OpenBMC on the ASUS KGPE-D16

Making coreboot a first-class citizen in the datacenter on modern, blob-free hardware

Port Status

Flashrom support (host R/W of BMC firmware):Complete![Source code]
Base OpenBMC System PortComplete![Initial coreboot patches][U-Boot source][Kernel source][Poky source][OpenBMC source]
IPMI Serial ConsoleIn progress [target Q1 2018][Hardware notes]
Thermal management driversComplete![Source code][Hardware notes]
Overall StatusDevelopment in Progress
Last update: 11/15/2017

More Information

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OpenBMC Port Data
We are executing this port on top of the stable, known-working Facebook OpenBMC GIT repository, hash e65a7944211c70f6b5cfb6cedd73cc31105319de. Files released during development will be generated partially by modifying the files in that repository as of the linked commit. As we get closer to a full release, the entire Yocto build environment with the KGPE-D16/AST2050 patches will be made available as a monolithic tarball for end-user compilation.
Hardware Details
The design team at ASUS helpfully left several unpopulated debug ports in the final production PCBs. Along with AMD HDT attachment ports, fully functional BMC JTAG and UART ports are present. These ports are one of the main reasons we were able to attempt OpenBMC development at a reasonable price point; we document them below.
No warranty, express or implied, is given for this information; any use of this information is at your own risk.
We have successfully used OpenOCD and a generic Olimex ARM-USB-TINY debug pod to control the ASpeed debug interface. The AST2050 device does not have full upstream support, and our control files only give sufficient functionality to bring up U-boot -- we do not expect OpenOCD to be able to debug the Linux kernel, for instance, without significant additional work due to the MMU coming online and missing features between the hardware and OpenOCD itself.
To use OpenOCD, a 20-pin ARM debug header needs to be soldered onto the KGPE-D16 mainboard in the unpopulated AST_JTAG1 footprint, an Olimex ARM-USB-TINY needs to be attached to the new header, and the control files listed below should be downloaded:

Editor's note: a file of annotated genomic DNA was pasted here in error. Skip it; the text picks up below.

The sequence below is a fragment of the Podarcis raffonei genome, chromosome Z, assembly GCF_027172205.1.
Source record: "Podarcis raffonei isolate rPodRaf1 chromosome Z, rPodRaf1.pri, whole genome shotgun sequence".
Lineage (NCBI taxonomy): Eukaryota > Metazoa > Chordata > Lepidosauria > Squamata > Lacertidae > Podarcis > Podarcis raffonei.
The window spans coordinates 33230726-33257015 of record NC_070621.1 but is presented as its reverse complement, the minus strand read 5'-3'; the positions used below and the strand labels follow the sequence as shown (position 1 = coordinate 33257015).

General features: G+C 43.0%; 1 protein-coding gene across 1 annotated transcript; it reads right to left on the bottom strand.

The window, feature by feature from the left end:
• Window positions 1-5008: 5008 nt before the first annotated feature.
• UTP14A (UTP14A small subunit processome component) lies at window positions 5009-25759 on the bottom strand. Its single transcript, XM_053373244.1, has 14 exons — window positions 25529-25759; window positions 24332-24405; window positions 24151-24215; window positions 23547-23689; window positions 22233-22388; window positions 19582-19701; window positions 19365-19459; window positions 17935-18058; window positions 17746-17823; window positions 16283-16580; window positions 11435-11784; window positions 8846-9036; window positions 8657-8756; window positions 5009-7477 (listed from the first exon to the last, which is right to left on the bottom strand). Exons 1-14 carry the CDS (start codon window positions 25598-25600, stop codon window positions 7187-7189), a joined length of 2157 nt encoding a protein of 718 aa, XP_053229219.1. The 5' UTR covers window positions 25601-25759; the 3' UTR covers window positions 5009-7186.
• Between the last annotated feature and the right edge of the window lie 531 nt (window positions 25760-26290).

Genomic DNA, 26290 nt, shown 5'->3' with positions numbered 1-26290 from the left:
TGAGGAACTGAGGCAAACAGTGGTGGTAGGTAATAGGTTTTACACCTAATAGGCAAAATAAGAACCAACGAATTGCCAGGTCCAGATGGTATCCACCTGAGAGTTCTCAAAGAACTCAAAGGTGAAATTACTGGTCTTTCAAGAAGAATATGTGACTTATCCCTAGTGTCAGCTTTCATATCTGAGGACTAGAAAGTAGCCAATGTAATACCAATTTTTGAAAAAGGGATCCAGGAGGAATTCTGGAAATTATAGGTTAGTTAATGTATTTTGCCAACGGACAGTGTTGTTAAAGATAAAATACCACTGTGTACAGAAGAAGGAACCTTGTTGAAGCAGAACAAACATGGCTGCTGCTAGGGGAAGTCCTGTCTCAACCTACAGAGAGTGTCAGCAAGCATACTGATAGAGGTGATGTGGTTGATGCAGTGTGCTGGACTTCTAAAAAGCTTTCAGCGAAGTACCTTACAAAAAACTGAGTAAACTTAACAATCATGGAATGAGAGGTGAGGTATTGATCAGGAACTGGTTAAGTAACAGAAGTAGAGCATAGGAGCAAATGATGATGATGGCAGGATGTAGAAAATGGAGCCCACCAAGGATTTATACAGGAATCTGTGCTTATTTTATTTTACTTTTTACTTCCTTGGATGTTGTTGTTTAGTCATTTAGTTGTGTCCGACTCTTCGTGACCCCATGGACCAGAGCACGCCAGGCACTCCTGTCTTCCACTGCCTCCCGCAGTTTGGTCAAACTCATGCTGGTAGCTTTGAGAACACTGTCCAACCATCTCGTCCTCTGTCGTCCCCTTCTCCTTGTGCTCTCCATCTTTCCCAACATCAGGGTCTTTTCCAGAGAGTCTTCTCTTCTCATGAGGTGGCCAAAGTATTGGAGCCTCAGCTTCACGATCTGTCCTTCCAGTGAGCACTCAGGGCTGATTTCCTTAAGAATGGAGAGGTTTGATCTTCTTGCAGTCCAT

OpenOCD may then be launched via the following command:
openocd -f olimex-jtag-tiny.cfg -f kgpe-d16-bmc.cfg
NOTE: Any 20-pin compatible ARM JTAG interface supported by OpenOCD should work in place of the ARM-USB-TINY, however you will need to modify the OpenOCD launch command and possibly other parameters as needed.
Boot Sequence / Kernel Development
Once flashed onto the BMC ROM, U-Boot is capable of booting an arbitrary Linux kernel over the network. This is a significant aid during development, as it avoids the typical reflash / reboot cycle prevalent in most low-level embedded systems development. We document the general procedure below, assuming you have a TFTP server already configured.
  • Reset the BMC
    • Remove standby power and reapply after capacitors are drained -or-
    • Using OpenOCD, issue "reset run"
  • Interrupt autoboot
    • Using the ASpeed serial console, press the "Delete" key within 3 seconds of U-Boot startup
  • Obtain network address
    • dhcp
  • Configure environment
    • setenv serverip <TFTP server IP address>
  • Show current U-Boot ROM layout
    • imls
  • Transfer kernel to BMC
    • tftp <entry point from imls command> <path to zImage on TFTP server>
  • Execute kernel
    • bootz <entry point from imls command>
At this point you will probably be greeted with a kernel panic after startup due to no initramfs being present, however the kernel itself is functional. Yocto builds the initramfs including the utilities required to use the BMC to control the host system; this allows a full boot into a functional BMC environment.
Yocto Build and OpenBMC Installation